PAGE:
NEWS W Cardiovascular Research Institute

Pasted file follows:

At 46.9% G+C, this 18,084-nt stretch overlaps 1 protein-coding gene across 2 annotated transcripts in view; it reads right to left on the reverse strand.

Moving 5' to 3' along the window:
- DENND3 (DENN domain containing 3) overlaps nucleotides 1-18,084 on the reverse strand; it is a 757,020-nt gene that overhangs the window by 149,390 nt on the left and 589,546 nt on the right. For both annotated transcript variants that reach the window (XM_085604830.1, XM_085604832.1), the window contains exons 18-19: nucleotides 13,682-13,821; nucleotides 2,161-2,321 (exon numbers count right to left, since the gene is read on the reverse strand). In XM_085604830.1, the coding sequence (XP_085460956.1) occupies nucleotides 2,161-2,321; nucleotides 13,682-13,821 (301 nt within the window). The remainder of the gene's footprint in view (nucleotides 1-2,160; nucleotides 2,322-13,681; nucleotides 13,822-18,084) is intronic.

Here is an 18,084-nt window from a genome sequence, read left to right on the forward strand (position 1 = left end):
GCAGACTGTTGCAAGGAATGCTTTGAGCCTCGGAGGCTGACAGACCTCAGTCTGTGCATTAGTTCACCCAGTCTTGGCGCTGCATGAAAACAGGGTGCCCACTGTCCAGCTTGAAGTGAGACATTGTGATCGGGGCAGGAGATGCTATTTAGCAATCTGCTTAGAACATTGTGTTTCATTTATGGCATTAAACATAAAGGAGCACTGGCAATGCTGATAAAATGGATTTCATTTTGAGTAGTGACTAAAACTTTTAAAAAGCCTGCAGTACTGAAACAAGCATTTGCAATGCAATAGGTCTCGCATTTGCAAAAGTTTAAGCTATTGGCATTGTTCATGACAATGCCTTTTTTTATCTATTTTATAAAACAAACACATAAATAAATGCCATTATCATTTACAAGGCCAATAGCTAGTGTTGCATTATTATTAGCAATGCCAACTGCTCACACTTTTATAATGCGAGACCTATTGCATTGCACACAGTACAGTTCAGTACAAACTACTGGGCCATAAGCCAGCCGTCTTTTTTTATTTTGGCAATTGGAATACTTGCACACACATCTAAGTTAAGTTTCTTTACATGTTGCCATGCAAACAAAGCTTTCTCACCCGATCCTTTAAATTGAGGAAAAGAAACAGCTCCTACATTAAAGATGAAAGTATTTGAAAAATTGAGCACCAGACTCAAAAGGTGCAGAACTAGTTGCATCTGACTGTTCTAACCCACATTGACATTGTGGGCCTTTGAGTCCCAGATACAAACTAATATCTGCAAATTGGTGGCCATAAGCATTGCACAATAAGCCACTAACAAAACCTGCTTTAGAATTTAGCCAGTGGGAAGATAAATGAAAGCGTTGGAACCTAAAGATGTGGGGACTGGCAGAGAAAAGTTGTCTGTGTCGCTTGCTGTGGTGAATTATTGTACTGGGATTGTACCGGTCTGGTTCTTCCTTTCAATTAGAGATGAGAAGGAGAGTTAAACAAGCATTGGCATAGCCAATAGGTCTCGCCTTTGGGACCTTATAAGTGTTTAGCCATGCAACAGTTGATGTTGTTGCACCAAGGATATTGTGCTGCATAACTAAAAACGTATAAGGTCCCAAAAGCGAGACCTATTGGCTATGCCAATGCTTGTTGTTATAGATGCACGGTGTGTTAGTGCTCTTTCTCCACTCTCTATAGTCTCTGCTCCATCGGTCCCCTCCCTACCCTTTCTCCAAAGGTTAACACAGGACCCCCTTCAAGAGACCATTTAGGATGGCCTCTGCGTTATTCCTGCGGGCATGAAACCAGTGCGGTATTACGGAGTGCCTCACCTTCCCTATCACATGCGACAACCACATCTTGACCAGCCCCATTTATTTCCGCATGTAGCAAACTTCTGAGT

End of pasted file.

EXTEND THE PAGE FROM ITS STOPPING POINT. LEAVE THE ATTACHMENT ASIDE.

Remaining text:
IN THIS ISSUE Growing Blood Vessels — page 3 2 Message from the Director 3 Discoveries 4 Notable Grants Science at the heart of medicine The Wilf Family NEWS Cardiovascular Research Institute The Curious Case of Adiponectin W hy do some people have heart attacks while others don’t? A major culprit is the highly individualized pattern of fat buildup in our blood vessels— the result of what we eat, what we do and our personal palette of body chemicals governing fat buildup (plaque). One of these signature substances is adiponectin, a bioactive hormone that our fat cells secrete into the bloodstream. In animals, adiponectin inhibits plaque formation in arteries, helps hold down inflammation in blood vessel walls and also boosts insulin sensitivity (helping clear vesseldamaging sugars from the blood). Earlier studies had shown that in younger people, a high adiponectin level was a sign of overall good health. In 2004, for example, a major epidemiology study linked high levels of adiponectin to reduced heartattack risk in healthy middle-aged (continued on page 2) Jorge Kizer, M.D., studies molecules that influence cardiovascular health. Newsletter of the Wilf Family Cardiovascular Research Institute ISSUE 8 • SPRING/SUMMER 2014 MESSAGE FROM THE DIRECTOR RICHARD N. KITSIS, M.D. Director, Wilf Family Cardiovascular Research Institute Professor of Medicine (Cardiology) Professor of Cell Biology Dr. Gerald and Myra Dorros Professor of Cardiovascular Disease T he faculty of the Wilf Family Cardiovascular Research Institute is growing! In just four years, our membership has increased from a small core of founding members to more than three dozen high-level researchers exploring the molecular mechanisms that govern heart disease and heart health. As set forth in our mission statement, our goal is to “better understand cardiovascular disease, the world’s number-one killer.” The second half of our mission is to “translate this knowledge into novel treatments to relieve suffering and improve human health.” We try to recruit researchers who can deliver basic research findings to the people who need them. The researcher featured in this issue of the newsletter, Dr. Jorge Kizer, came to Einstein two years ago from Weill Cornell Medical College. He explores molecules secreted by fat, skeletal muscle and heart muscle cells that lead to cardiovascular disease. One of those molecues, adiponectin, may yield valuable information about disease processes deep inside the blood vessels. This issue of the newsletter also reviews new studies: Dr. Nicholas Sibinga’s efforts to prevent the thickening of arteries that supply blood to transplanted organs; Dr. Bin Zhou’s strategy for growing coronary blood vessels; and Dr. Daniel Spevack’s improvements in noninvasive imaging for heart failure patients. We continue to appreciate the generous support we have received from individuals, organizations and the Wilf family. The Curious Case of Adiponectin men. Soon adiponectin was viewed as a biological marker of good cardiovascular health for everyone. So in 2008, Einstein’s Jorge Kizer, M.D., received a surprise after seeing the results of his analyses of nearly 1,400 elderly people participating in the National Institutes of Health–funded Cardiovascular Health Study. He noticed that those with the highest adiponectin levels had higher rates of heart disease than people with lower levels. Soon Dr. Kizer, director of clinical cardiovascular research in Einstein’s department of medicine, found himself drawn into the scientific debate dubbed the “adiponectin paradox.” Good or Bad? These findings led Dr. Kizer and colleagues to pursue an investigation in the Cardiovascular Health Study cohort, where adiponectin was measured in almost 4,800 participants. This follow-up study was the largest to date examining the relationship between adiponectin and fatal events in older men and women (65 to 100 years old). The findings suggested an ideal level of adiponectin—not too high, not too low—for elderly people with no cardiovascular disease, heart failure or atrial fibrillation (irregular heartbeat). “The highest risk of death was associated with the highest and lowest blood levels of adiponectin, while those in the middle had the lowest risk of death,” explains Dr. Kizer, an associate professor of medicine (cardiology) and of epidemiology & population health. Further findings added a twist to the curious case of adiponectin: cardiovascular (continued from page 1) in older people with heart failure or atrial fibrillation, only the highest levels were dangerous. It turns out that in older people, increases in adiponectin reflect generally worsening health. Levels rise after a heart attack or as heart failure develops and also following other physical insults, including unintentional weight loss, muscle wasting and declining kidney function. “The sicker you are, the stronger the association between high adiponectin levels and risk of dying,” says Dr. Kizer. The adiponectin story highlights the complex ways in which biological molecules can act as markers and determinants of disease. Dr. Kizer and others will continue to research adiponectin’s mechanisms—and what they mean for health as we age. Beyond Adiponectin Like other Einstein researchers, Dr. Kizer has several research interests and clinical responsibilities: • He studies molecules that form as a result of chronically high sugar and oxidant levels and their role in heart and kidney disease. • He investigates noninvasive imaging of the heart and arteries in the early detection of cardiovascular disease and in evaluating risk. • He collaborates with other Einstein researchers on how HIV ages the cardiovascular system. • As an attending physician in medicine at Montefiore, the University Hospital and academic medical center for Einstein, Dr. Kizer studies STEMI (ST segment elevation myocardial infarction) and works to build Montefiore’s STEMI registry. QA Q: What is the Goldilocks principle? A: It refers to an amount that’s not too much, not too little, but just right. Take alcohol: Moderate drinkers live longer than teetotalers or those who drink to excess. Other examples include salt, exercise, body weight and— as described above—adiponectin levels in older people. Sometimes, the middle of the road is the place to be. discoveries from the Wilf Family Cardiovascular Research Institute Arteriosclerosis and Transplants Growing Blood Vessels Predicting Heart Failure Survival Nicholas E. S. Sibinga, M.D. Bin Zhou, M.D., Ph.D. Daniel M. Spevack, M.D. Professor of Genetics Professor of Pediatrics Professor of Medicine (Cardiology) Albert Einstein College of Medicine Associate Professor of Clinical Medicine Albert Einstein College of Medicine Medical Director Noninvasive Cardiology Montefiore Medical Center Associate Professor of Medicine (Cardiology) Associate Professor of Developmental and Molecular Biology Albert Einstein College of Medicine Attending Physician (Cardiology) Montefiore Einstein Center for Heart and Vascular Care Patients who receive organ transplants need clear, healthy arteries to supply blood and nutrients to their new organs. Unfortunately, a transplanted organ’s blood vessels often thicken, threatening the long-term success of the transplant. This thickening is called transplantassociated arteriosclerosis. It can have two causes: immune cells that invade the vessel and abnormal growth of vascular smooth muscle cells, which form the walls of blood vessels. Working with a group led by E. Richard Stanley, Ph.D., Dr. Sibinga and his team showed that CSF-1, a molecule that regulates the activity of certain immune cells, caused mouse arteries to become dangerously thick by triggering smooth muscle cells to proliferate. The artery thickening slowed when CSF-1 was absent. The research suggests that inhibiting CSF-1 activity could combat the life-threatening artery thickening that often accompanies a heart transplant. The study appeared in a 2013 issue of Arteriosclerosis, Thrombosis and Vascular Biology. When the coronary arteries become blocked or otherwise diseased, heart muscle dies (which we call a myocardial infarction, or heart attack). Dr. Zhou’s research may yield a way to replace diseased arteries with brand-new ones. Dr. Zhou and his team had previously found that, during fetal development, the coronary arteries originate in a network of primitive blood vessels in heart muscle. Further research has shed light on how this happens. The researchers found that a molecule called Vegfr1, produced in the endocardium, or innermost lining of the heart, is required for the normal development of coronary arteries. When the researchers removed Vegfr1 from the endocardium of mouse embryo hearts, they saw a surge in molecules that promote coronary vessel growth plus earlier-thannormal coronary angiogenesis. The findings may lead to ways of “coaxing” endocardial cells to build new coronary arteries. The study was published in a 2013 edition of PLOS ONE. Most diagnostic tests used to evaluate heart function focus on the heart’s ability to squeeze. Measuring the heart’s ability to expand and fill with blood is more difficult. But a key way of doing so—measuring the left ventricular end diastolic pressure-volume relationship (LV-EDPVR)—requires a procedure so invasive and complex that it’s rarely used. In a large recent study of patients with congestive heart failure, Dr. Spevack and his colleagues found they could fine-tune echocardiography, an imaging technology that is not invasive (no insertion of instruments into the body), to predict accurately which heart failure patients were most likely to survive. The findings, published in a 2013 issue of the Journal of Cardiac Failure, offer clinicians a noninvasive way to assess heart attack damage in their patients. ON THE WEB To learn more about the Wilf Family Cardiovascular Research Institute, please visit the institute’s website at www.einstein.yu.edu/centers/ cardiovascular-research. Mario J. Garcia, M.D., co-director of the Montefiore Einstein Center for Heart and Vascular Care, was a keynote speaker at the fourth annual Tu Corazón Latino Health Summit, a conference dedicated to Latino cardiovascular health. The conference featured leaders from fields including medicine, the media, nutrition, culinary arts and public policy. It was sponsored by the American Heart Association/American Stroke Association and Montefiore and was held in November 2013 at the Bronx Museum of the Arts. “Diseases of the heart are the numberone health threat we face as Latinos, and research shows we lack awareness,” said Dr. Garcia, a professor of medicine and of radiology and the Pauline Levitt Chair in Medicine at Einstein. “By combining our medical knowledge and research with Latino leadership, we can make people more aware of cardiovascular health.” © American Heart Association UPDATE: Latino Heart Health EINSTEIN AND MONTEFIORE COLLABORATE ON SYMPOSIUM FOR PHYSICIANS AND CLINICIANS I Dr. Garcia Dr. Di Biase n January 2014, the Montefiore Einstein Center for Heart and Vascular Care presented “A Practical Approach to Electrophysiology,” a continuing-education symposium for physicians, physician assistants, nurse practitioners, registered nurses and fellows. Einstein faculty included Einstein’s Mario J. Garcia, M.D., center co-director and chief of cardiology at Einstein and Montefiore, and Luigi Di Biase, M.D., Ph.D., an associate professor of medicine (cardiology), who served as symposium director. Both are Wilf Institute members. Conference attendees gained knowledge about: • catheter-based therapies as an alternative to traditional drug treatment in managing atrial and ventricular arrhythmias; • novel anticoagulants and their role in treating atrial fibrillation; and • the role of new device therapies for preventing thromboembolism in patients with underlying atrial fibrillation. NOTABLE GRANTS FOR MORE INFORMATION Bin Zhou, M.D., Ph.D., a professor of genetics, of pediatrics and of medicine (cardiology), has received a grant from the National Heart, Lung and Blood Institute (NHLBI) to study the mechanisms of coronary ostium (opening) formation and coronary artery patterning (growth of branches). Thomas V. McDonald, M.D., a professor of medicine (cardiology) and of molecular pharmacology, and attending cardiologist in the department of medicine at Montefiore and co-director of the Einstein-Montefiore Cardiogenetics Clinic, has received an NHLBI grant to investigate cardiac mechanisms that may lead to new diagnostic and therapeutic approaches to hereditary and acquired arrhythmia syndromes. THE WILF FAMILY CARDIOVASCULAR RESEARCH INSTITUTE Top, an electrocardiogram of a normal heartbeat; bottom, an ECG showing atrial fibrillation. OUR MISSION: • To better understand cardiovascular disease—the world’s number-one killer • To translate this knowledge into novel treatments to relieve suffering and improve human health To learn more about supporting the work of the Wilf Family Cardiovascular Research Institute, please contact: Office of Institutional Advancement Albert Einstein College of Medicine Jack and Pearl Resnick Campus 1300 Morris Park Avenue Harold and Muriel Block Building Room 726 Bronx, NY 10461 718.430.2411 [email protected] www.einstein.yu.edu/donors/ ADMINISTRATION Director Richard N. Kitsis, M.D.